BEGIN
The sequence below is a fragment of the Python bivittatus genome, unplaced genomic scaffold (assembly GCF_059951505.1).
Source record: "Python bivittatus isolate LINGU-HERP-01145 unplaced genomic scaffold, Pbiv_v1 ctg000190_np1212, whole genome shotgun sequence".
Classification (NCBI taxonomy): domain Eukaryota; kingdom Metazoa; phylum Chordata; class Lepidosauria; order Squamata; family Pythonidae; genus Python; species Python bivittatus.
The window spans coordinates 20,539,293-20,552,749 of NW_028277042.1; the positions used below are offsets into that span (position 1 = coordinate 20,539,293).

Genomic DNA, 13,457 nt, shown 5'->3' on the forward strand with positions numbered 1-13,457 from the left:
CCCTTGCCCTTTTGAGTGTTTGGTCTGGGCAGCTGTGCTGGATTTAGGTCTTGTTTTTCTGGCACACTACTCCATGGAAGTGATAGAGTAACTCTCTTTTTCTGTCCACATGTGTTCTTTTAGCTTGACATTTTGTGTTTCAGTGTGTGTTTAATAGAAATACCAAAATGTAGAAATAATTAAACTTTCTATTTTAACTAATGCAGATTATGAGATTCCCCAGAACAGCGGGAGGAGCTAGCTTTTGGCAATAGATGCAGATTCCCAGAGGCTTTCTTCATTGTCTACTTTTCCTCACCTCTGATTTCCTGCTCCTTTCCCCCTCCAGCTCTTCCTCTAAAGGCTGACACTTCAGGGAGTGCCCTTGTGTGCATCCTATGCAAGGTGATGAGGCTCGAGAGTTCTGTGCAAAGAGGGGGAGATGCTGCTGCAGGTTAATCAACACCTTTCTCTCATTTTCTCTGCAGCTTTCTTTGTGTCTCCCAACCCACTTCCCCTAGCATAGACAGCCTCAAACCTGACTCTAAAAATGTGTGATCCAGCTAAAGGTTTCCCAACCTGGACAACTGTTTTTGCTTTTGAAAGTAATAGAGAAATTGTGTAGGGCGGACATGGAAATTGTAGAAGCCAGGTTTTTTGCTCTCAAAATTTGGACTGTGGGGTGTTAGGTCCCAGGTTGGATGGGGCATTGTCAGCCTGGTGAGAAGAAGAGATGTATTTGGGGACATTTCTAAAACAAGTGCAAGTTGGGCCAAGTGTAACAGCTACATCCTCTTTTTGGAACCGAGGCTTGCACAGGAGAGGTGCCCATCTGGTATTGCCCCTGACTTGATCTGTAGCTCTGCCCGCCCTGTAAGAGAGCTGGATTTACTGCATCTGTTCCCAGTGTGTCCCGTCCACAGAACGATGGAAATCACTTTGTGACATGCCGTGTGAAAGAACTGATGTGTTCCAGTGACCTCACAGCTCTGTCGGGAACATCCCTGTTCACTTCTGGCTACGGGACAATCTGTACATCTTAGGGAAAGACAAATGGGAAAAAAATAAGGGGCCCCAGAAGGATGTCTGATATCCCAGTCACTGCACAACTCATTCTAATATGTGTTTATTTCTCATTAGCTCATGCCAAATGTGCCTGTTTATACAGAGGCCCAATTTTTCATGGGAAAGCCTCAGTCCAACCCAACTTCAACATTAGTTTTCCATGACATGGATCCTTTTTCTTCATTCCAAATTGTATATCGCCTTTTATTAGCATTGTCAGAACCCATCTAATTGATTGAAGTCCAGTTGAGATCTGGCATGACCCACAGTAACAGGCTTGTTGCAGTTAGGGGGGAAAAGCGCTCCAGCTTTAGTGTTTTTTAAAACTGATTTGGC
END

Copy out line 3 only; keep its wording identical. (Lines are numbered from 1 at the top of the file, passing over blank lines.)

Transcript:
Classification (NCBI taxonomy): domain Eukaryota; kingdom Metazoa; phylum Chordata; class Lepidosauria; order Squamata; family Pythonidae; genus Python; species Python bivittatus.